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Bernanke on Baseball

I guess I shouldn't have been so surprised to see this essay by the head of the Fed, but one does forget that the movers and shakers have their hobbies, too.

Anyway, it's a good essay on how Davey Johnson (and perhaps even more importantly, Nationals GM Mike Rizzo) blends sabermetrics with old-school scouting to produce a championship team, and I won't spoil it by going into a point-by-point review; it deserves to be read in its entirety without someone like me picking at it. I will say, though, that he manages to ruin the whole thing at the end by tying it to politics in a particularly stupid way.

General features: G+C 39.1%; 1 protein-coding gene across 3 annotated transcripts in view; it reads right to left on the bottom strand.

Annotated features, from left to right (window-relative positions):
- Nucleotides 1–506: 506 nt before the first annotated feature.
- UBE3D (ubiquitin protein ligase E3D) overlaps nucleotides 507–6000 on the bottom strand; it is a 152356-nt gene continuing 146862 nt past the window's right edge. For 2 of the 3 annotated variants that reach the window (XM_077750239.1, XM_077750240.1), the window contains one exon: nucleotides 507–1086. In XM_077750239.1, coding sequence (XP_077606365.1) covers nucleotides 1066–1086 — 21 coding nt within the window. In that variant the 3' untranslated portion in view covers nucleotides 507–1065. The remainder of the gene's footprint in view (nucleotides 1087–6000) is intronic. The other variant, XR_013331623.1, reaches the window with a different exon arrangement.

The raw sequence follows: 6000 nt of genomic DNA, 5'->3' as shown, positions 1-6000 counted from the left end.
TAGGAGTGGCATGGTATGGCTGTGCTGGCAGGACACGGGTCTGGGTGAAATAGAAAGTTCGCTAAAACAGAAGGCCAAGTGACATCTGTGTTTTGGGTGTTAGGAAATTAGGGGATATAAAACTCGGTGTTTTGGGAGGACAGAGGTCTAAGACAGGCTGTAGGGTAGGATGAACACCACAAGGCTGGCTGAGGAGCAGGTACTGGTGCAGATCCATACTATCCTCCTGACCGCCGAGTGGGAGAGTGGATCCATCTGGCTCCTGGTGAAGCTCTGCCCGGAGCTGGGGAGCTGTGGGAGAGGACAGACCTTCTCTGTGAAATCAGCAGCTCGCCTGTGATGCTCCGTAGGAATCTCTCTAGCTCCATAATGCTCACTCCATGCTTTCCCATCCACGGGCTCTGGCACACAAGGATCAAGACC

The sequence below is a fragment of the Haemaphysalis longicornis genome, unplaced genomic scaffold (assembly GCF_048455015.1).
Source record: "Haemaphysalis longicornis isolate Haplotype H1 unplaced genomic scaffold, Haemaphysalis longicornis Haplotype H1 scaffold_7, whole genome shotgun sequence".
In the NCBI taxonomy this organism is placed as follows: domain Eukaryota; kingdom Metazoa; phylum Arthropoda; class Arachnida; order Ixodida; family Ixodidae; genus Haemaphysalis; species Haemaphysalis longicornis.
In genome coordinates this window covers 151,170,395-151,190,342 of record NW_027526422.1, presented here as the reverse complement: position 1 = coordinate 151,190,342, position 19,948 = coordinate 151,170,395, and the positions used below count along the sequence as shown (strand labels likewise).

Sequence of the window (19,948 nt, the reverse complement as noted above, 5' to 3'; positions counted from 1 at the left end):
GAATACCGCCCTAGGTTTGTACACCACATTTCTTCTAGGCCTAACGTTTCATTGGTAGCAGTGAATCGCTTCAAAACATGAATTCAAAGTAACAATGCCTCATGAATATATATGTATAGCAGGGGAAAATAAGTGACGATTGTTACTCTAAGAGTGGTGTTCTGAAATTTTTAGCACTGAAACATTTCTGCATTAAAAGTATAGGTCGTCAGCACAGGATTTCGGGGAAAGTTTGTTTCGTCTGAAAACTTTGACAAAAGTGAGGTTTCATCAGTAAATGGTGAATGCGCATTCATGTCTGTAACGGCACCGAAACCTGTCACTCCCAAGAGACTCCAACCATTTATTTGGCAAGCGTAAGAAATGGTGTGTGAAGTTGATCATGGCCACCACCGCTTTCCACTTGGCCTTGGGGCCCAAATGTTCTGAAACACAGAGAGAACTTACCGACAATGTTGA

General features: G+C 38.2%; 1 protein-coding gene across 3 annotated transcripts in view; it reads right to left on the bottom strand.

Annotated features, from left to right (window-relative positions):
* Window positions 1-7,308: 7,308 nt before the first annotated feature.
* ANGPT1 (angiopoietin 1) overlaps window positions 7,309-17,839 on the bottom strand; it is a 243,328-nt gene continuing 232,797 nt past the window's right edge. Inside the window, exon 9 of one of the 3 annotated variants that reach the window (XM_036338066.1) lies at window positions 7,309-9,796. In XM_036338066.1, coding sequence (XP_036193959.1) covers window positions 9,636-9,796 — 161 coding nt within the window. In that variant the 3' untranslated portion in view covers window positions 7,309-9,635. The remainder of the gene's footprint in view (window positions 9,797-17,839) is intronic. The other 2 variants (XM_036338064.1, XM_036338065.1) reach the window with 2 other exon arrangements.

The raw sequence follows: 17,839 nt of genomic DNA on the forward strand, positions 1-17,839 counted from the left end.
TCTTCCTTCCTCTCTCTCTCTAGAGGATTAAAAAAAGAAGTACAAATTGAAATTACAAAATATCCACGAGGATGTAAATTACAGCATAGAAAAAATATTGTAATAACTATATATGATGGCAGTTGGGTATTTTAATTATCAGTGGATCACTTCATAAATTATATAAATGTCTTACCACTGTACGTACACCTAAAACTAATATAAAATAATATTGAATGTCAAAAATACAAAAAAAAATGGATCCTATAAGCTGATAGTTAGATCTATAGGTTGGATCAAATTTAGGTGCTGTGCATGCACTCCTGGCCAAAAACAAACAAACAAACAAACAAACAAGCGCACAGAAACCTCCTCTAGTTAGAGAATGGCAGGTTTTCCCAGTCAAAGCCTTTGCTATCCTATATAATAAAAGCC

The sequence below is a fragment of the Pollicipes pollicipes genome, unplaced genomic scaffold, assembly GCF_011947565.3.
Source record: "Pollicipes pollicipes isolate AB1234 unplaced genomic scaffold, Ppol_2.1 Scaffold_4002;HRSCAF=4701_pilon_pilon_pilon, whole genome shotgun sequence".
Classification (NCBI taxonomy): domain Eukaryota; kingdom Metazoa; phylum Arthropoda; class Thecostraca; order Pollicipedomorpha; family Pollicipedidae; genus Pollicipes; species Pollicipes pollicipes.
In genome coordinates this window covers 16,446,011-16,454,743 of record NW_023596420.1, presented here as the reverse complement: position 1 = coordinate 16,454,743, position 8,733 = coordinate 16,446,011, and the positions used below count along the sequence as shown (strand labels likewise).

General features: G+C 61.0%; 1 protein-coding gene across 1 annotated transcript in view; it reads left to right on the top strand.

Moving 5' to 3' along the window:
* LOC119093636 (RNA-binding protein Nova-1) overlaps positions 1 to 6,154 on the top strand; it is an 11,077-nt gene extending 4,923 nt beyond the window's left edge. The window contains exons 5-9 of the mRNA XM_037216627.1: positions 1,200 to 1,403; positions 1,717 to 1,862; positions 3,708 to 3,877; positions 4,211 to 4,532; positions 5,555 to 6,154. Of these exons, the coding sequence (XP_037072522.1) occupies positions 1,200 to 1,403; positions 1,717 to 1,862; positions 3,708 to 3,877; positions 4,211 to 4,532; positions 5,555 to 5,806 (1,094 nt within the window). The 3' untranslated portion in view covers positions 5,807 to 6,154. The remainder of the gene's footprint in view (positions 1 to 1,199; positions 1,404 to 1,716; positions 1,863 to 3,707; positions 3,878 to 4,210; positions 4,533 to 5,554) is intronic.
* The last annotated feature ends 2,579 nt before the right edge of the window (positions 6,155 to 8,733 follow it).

While baseball can be used as an analogy to lots of things in life, politics...not so sure it fits that well. Yeah, you can consider the city councils and state legislatures as the minor leagues, but given the nature of the Constitution and the actual behavior of politicians, the correct analogy isn't to today's major leagues, their farm systems, and the handful of independent leagues, but to the chaotic and disorganized state of baseball in the late 19th/early 20th century. There are dozens of players who zoom straight into the House and Senate from private life, with no experience in state or local government, and not all of them flame out in two or even six years. There is no real equivalent to the sabermetricians and their scoresheets, trying to compile a complete and accurate set of numbers with which to evaluate politicians' performance, and the political press is even worse at obscuring the truth than the baseball writers used to be. So we flounder around trying to figure out from incomplete lists of voting records (inevitably skewed by the lobbyists keeping them); half-literate half-truths spewed by any number of professional and amateur political writers in newspapers, magazines, and blogs; and finally the words of the politicians themselves, which may or may not have evolved over time in response to changed conditions. I'd like it to be different, but the plain truth it isn't and won't be, because politicians and their performances can't be as neatly described as the stat lines of pitchers, hitters, and fielders.